Dr Poon continues “35. It is not accepted that there had been no deliberate concealment of the side-letters, in view of how the first side-letter only came to light through the seizure of Mr Berwick’s file nearly four years into the enquiry. It is not accepted that the non-disclosure of the side-letters arose from a ‘credible’ view that Mr Red considered the side-letters irrelevant to HMRC’s enquiry.”
She then goes on to say, that, in her opinion, “The side-letters showed a form of contractual arrangement”.
Dr Poon then speculates “A fair conclusion to be drawn from the circumstantial evidence on the one hand, and Mr Red’s oral evidence on the other, is that the side-letters had been actively concealed. The reason for the concealment might have been, in Mr Red’s view, the side-letters could be incriminating evidence against the impression of the trust operation that he had been trying to give.”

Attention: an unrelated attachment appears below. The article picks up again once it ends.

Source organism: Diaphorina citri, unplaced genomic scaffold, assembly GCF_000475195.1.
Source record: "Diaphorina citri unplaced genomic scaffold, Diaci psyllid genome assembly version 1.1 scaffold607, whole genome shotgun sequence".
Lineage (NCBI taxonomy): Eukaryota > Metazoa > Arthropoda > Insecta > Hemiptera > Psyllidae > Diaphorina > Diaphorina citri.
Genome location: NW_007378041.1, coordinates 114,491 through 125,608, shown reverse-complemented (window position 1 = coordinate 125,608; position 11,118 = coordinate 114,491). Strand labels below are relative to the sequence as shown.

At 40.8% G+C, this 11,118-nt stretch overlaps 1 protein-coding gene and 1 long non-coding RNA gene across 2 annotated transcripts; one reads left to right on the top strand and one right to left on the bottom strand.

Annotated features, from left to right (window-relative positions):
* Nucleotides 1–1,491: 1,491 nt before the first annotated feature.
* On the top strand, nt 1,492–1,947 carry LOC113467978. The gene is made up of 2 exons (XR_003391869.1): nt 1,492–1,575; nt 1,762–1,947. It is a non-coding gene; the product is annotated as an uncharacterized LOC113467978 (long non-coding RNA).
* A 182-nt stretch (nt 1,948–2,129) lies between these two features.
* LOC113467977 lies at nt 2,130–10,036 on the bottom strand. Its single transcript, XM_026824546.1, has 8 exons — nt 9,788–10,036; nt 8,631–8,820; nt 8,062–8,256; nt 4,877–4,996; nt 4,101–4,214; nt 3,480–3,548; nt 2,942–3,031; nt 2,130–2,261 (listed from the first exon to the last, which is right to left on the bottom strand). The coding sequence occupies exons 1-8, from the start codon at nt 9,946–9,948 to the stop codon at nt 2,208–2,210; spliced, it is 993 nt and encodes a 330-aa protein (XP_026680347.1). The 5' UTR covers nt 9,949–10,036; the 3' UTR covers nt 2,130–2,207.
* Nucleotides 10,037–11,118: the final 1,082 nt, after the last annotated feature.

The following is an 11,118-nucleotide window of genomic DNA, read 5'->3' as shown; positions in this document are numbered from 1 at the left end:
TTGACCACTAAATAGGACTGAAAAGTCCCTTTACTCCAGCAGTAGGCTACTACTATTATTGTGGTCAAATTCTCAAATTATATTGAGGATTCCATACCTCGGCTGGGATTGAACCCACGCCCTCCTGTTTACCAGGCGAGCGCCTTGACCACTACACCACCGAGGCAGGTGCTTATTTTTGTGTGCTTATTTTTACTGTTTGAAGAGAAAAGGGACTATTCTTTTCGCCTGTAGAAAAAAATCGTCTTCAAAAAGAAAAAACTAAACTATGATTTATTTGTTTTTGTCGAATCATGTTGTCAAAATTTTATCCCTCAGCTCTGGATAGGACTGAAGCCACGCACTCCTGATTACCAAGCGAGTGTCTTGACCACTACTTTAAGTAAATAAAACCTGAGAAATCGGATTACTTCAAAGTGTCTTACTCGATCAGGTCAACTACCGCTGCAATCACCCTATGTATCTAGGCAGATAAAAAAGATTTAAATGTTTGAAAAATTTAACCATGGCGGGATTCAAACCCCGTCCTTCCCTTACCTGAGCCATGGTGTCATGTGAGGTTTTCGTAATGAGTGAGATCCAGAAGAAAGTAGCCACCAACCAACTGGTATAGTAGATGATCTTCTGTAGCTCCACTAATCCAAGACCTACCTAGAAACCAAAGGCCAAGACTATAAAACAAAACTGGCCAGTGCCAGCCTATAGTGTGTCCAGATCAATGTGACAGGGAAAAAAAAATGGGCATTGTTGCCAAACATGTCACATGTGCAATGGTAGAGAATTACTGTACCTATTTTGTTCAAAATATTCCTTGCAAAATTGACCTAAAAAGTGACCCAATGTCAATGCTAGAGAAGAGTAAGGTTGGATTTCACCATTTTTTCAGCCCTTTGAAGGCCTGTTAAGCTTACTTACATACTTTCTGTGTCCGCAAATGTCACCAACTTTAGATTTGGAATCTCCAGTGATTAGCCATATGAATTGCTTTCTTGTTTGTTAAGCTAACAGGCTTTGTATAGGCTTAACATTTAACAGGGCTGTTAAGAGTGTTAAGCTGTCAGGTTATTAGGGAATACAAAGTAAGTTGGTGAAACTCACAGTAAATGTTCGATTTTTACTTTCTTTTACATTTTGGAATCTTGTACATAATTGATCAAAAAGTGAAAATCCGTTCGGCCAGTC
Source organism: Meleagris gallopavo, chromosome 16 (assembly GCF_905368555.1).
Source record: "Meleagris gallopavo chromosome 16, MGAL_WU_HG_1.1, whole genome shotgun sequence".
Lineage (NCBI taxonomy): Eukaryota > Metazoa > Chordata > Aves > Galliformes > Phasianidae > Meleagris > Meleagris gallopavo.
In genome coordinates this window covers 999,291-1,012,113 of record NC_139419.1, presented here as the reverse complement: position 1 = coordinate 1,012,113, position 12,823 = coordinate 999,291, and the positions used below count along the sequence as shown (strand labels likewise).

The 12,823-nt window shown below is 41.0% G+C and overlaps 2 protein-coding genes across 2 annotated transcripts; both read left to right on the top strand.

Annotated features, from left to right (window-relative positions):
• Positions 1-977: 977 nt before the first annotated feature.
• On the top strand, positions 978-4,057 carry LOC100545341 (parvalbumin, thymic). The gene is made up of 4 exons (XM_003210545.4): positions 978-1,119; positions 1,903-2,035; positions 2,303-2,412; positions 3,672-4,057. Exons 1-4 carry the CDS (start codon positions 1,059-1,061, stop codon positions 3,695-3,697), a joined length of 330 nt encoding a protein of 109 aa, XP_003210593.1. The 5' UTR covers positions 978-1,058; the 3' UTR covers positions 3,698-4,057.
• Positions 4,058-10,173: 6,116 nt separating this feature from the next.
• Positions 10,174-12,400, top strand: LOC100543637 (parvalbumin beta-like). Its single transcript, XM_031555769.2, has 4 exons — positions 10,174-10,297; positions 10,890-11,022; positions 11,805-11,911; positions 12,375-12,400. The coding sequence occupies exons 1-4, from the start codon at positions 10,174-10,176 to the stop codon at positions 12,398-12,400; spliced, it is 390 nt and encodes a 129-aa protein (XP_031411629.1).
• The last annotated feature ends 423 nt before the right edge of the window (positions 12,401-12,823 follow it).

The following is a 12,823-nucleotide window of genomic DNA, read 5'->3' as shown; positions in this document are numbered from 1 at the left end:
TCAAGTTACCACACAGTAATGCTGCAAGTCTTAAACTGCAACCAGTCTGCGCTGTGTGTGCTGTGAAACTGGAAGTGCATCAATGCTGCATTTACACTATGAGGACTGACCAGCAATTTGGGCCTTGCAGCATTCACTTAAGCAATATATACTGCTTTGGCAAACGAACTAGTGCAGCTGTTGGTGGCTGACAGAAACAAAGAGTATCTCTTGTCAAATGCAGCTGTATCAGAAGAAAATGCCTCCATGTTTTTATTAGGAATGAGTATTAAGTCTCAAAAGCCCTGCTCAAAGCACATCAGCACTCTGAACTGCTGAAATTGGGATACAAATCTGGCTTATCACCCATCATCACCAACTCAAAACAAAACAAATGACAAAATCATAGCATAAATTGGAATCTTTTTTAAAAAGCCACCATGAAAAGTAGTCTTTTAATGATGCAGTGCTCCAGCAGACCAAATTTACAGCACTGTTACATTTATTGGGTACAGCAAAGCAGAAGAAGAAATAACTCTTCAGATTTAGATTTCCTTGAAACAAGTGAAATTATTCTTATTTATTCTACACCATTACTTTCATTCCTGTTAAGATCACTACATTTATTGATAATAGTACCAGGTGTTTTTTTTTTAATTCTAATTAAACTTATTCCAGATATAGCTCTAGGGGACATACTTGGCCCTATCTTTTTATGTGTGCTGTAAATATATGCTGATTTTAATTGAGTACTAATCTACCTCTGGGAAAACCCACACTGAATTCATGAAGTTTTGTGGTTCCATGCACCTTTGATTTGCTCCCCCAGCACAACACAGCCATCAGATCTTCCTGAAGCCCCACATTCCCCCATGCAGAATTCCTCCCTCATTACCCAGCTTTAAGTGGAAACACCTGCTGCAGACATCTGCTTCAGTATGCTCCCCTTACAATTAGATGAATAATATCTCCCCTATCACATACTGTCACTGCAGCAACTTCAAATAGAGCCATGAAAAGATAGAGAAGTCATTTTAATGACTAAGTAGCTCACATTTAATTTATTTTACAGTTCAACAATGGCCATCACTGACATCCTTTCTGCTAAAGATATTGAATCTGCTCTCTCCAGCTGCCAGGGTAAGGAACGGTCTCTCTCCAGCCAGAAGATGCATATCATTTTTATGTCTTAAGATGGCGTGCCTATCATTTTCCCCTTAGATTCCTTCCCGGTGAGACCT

As the appendix continues, we are soon left asking ourselves whether Rangers Football Club were actively attempting conceal such side letters, or whether, as they claim, they were open and honest about their existence and relevant detailing from the start. For this reason, Dr Poon discusses the Club’s relationship with their independent auditors (back when they actually had accounts audited), beginning “The Respondents submit that ‘the auditors had not seen the side letters, otherwise they would have been a matter of specific comment”.